Delphine is very much an adult before her time. But then she has to be, given that her mother, Cecile, has pretty much abdicated her parental responsibilities. By the time that Delphine and her sisters arrive in Oakland, big sister is already a mini-adult, taking care of her siblings as if she were their mother.
In carrying out the combined duties of a mother and big sister, Delphine finds that her Timex watch comes in pretty handy. It's no exaggeration to say that Delphine uses her watch to keep track of pretty much everything. In particular, she uses it to time her sisters' baths right down to the last second. This is all part of the girls' regimented bedtime routine, which, as one might expect, is run like a military operation. With her trusty Timex, Delphine is able to ensure that there are precisely twelve minutes of baths every evening before everyone hits the sack.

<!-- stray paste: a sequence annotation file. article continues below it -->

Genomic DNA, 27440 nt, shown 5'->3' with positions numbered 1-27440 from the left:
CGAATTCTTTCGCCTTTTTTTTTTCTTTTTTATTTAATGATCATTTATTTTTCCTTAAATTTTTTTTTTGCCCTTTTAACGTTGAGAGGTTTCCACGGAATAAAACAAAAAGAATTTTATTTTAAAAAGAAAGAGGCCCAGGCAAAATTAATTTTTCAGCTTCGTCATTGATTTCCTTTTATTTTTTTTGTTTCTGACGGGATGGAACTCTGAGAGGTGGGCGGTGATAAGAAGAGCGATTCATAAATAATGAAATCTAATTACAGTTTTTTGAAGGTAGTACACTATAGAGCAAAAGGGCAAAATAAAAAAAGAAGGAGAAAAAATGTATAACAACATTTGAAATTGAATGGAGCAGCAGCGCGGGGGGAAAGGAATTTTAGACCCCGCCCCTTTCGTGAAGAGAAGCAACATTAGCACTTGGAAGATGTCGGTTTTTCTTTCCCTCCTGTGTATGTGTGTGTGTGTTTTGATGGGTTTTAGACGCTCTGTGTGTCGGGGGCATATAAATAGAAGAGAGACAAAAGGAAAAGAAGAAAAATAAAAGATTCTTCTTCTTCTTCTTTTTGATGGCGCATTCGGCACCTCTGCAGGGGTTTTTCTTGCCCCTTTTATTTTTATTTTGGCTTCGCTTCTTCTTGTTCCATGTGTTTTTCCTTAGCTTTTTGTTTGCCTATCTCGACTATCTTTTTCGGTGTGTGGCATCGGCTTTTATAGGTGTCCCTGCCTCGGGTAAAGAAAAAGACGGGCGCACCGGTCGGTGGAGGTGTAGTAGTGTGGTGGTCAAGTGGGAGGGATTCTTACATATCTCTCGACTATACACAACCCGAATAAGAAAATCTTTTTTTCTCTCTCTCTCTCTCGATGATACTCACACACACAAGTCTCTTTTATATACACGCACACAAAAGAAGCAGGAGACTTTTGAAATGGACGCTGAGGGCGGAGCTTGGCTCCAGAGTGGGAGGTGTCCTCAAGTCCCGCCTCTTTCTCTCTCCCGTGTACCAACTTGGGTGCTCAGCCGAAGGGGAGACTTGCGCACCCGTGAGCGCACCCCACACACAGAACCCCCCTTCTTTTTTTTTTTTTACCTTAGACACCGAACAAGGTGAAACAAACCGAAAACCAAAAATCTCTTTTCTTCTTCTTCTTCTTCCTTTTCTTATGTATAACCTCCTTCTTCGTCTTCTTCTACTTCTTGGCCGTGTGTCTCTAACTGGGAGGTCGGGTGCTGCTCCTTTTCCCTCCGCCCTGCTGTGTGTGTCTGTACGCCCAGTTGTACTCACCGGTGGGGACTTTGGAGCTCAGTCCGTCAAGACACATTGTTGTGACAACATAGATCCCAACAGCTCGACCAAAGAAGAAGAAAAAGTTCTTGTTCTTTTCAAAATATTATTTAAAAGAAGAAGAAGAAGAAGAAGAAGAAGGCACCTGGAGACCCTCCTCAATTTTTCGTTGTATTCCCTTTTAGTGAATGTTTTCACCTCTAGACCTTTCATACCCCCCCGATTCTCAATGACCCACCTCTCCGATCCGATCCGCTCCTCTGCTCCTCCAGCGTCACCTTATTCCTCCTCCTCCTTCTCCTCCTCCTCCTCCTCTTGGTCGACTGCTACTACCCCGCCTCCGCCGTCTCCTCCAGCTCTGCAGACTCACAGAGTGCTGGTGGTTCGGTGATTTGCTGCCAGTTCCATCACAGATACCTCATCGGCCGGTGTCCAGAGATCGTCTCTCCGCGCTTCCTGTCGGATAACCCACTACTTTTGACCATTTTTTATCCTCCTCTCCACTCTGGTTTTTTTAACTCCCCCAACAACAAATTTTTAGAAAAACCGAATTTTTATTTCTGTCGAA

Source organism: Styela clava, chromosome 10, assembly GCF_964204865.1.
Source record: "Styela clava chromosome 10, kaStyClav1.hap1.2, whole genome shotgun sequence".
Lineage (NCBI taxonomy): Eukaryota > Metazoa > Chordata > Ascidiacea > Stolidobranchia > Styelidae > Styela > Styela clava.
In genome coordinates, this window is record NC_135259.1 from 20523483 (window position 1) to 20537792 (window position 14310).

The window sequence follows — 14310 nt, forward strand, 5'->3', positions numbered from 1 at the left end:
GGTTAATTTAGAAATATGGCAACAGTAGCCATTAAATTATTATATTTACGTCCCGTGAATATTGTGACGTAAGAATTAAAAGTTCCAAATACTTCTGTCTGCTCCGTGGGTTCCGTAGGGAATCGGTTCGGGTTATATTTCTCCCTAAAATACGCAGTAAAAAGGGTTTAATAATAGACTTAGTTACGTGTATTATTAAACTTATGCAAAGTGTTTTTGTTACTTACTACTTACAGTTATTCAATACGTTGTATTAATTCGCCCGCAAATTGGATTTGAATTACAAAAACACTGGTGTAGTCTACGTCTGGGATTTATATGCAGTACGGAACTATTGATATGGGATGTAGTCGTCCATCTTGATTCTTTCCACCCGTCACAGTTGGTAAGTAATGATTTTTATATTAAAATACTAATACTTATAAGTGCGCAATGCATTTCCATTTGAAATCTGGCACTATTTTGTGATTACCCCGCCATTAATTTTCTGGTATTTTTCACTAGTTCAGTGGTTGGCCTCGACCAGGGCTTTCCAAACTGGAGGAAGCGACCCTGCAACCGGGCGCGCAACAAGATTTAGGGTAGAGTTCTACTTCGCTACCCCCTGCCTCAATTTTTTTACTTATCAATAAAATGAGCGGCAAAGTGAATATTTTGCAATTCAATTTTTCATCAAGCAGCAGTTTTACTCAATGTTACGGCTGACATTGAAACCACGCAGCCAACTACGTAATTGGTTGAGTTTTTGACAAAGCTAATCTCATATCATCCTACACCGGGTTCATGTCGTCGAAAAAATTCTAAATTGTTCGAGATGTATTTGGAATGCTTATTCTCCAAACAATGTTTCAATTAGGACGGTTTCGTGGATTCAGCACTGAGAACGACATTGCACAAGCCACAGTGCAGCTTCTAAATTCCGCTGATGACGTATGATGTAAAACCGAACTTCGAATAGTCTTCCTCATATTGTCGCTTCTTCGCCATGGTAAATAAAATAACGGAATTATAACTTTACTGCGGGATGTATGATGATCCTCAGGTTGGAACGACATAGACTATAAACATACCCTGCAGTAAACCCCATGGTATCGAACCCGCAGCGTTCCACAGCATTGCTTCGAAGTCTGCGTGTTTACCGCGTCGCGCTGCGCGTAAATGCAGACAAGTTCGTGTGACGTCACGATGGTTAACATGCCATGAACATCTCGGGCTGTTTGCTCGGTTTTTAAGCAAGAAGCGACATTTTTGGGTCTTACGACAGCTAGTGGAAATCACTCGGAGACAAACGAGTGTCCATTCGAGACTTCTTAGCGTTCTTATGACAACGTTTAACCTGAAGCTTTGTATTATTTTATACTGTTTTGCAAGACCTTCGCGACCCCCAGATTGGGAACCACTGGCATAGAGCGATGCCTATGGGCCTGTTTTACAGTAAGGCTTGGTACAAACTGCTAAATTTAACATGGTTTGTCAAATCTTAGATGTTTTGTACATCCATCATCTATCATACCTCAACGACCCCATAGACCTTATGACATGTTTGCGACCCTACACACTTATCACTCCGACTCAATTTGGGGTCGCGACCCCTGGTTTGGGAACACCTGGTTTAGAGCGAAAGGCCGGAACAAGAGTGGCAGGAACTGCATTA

Delphine's Timex becomes almost like an extra limb. She finds that when there's nothing for her to do, it feels incredibly strange to have the watch ticking away with nothing for her to measure with it. Delphine's watch shows that she isn't just organized; she has a very rigid attitude to life.